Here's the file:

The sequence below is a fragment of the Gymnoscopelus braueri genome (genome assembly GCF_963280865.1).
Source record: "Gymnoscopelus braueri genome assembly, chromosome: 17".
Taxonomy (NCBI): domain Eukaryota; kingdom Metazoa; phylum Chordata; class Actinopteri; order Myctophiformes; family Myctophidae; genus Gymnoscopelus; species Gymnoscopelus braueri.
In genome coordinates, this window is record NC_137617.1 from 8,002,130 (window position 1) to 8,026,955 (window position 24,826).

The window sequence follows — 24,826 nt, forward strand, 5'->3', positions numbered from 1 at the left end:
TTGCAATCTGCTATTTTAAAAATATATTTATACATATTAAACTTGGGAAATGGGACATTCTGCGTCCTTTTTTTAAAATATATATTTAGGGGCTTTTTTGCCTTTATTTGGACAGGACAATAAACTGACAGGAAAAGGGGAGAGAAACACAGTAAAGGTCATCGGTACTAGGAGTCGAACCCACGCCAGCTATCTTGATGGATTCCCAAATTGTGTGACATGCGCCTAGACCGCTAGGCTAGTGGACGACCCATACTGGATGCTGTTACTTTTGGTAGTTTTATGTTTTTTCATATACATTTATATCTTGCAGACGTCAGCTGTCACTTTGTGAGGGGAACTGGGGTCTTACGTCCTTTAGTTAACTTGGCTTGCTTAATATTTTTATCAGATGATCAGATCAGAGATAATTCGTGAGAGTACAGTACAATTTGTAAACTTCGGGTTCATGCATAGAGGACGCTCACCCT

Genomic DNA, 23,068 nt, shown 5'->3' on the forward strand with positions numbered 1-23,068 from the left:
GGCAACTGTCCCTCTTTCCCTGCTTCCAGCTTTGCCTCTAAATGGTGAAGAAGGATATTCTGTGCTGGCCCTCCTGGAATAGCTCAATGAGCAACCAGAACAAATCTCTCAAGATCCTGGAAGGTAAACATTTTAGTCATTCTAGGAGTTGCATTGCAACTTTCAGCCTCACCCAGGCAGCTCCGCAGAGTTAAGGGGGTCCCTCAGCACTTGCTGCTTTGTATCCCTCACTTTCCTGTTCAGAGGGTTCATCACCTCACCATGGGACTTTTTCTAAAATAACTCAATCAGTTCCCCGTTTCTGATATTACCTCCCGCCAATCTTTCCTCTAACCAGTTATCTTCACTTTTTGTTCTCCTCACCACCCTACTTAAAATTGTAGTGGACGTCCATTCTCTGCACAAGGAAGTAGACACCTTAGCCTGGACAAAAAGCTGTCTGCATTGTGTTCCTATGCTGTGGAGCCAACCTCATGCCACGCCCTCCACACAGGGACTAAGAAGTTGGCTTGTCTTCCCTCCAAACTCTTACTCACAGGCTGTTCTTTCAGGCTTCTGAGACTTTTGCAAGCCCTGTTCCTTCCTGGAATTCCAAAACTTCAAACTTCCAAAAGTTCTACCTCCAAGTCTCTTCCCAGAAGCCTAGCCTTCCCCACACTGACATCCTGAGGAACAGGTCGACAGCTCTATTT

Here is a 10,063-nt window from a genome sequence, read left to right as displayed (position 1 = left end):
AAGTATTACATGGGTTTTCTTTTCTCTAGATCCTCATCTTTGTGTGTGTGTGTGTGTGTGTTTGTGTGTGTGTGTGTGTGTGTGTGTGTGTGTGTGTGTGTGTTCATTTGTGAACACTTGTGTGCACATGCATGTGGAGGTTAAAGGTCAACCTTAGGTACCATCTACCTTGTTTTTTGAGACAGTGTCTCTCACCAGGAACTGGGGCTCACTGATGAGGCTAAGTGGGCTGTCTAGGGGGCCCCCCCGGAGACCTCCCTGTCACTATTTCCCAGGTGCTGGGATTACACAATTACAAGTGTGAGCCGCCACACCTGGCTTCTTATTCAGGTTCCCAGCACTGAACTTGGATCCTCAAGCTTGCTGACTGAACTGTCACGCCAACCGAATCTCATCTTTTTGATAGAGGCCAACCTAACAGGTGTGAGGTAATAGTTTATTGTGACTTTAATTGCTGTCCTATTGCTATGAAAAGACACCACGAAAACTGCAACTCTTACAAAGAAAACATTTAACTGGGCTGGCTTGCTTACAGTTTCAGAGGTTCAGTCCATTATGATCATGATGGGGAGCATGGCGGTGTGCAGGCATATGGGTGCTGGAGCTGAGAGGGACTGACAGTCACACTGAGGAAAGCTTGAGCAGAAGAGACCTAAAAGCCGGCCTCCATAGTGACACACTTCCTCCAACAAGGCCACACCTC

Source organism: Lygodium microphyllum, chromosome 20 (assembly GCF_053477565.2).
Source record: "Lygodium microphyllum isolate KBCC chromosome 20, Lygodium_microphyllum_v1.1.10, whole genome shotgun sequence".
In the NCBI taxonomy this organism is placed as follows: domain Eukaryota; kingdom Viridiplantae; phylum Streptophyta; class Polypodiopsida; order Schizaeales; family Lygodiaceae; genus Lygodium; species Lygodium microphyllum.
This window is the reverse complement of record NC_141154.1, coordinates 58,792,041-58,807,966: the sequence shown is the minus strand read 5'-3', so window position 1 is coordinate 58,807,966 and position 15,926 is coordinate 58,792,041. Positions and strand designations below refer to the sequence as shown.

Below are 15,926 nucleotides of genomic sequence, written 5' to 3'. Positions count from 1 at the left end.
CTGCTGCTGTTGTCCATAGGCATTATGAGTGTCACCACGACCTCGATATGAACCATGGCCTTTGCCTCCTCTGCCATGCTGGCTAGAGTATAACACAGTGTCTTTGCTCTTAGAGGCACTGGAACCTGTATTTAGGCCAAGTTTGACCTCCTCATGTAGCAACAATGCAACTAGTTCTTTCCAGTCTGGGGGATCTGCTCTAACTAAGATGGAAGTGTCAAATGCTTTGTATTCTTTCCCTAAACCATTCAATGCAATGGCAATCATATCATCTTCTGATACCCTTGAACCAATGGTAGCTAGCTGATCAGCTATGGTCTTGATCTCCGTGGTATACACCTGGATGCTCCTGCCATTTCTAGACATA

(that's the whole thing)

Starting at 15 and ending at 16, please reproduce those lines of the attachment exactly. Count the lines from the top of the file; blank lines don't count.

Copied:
Below are 15,926 nucleotides of genomic sequence, written 5' to 3'. Positions count from 1 at the left end.
CTGCTGCTGTTGTCCATAGGCATTATGAGTGTCACCACGACCTCGATATGAACCATGGCCTTTGCCTCCTCTGCCATGCTGGCTAGAGTATAACACAGTGTCTTTGCTCTTAGAGGCACTGGAACCTGTATTTAGGCCAAGTTTGACCTCCTCATGTAGCAACAATGCAACTAGTTCTTTCCAGTCTGGGGGATCTGCTCTAACTAAGATGGAAGTGTCAAATGCTTTGTATTCTTTCCCTAAACCATTCAATGCAATGGCAATCATATCATCTTCTGATACCCTTGAACCAATGGTAGCTAGCTGATCAGCTATGGTCTTGATCTCCGTGGTATACACCTGGATGCTCCTGCCATTTCTAGACATA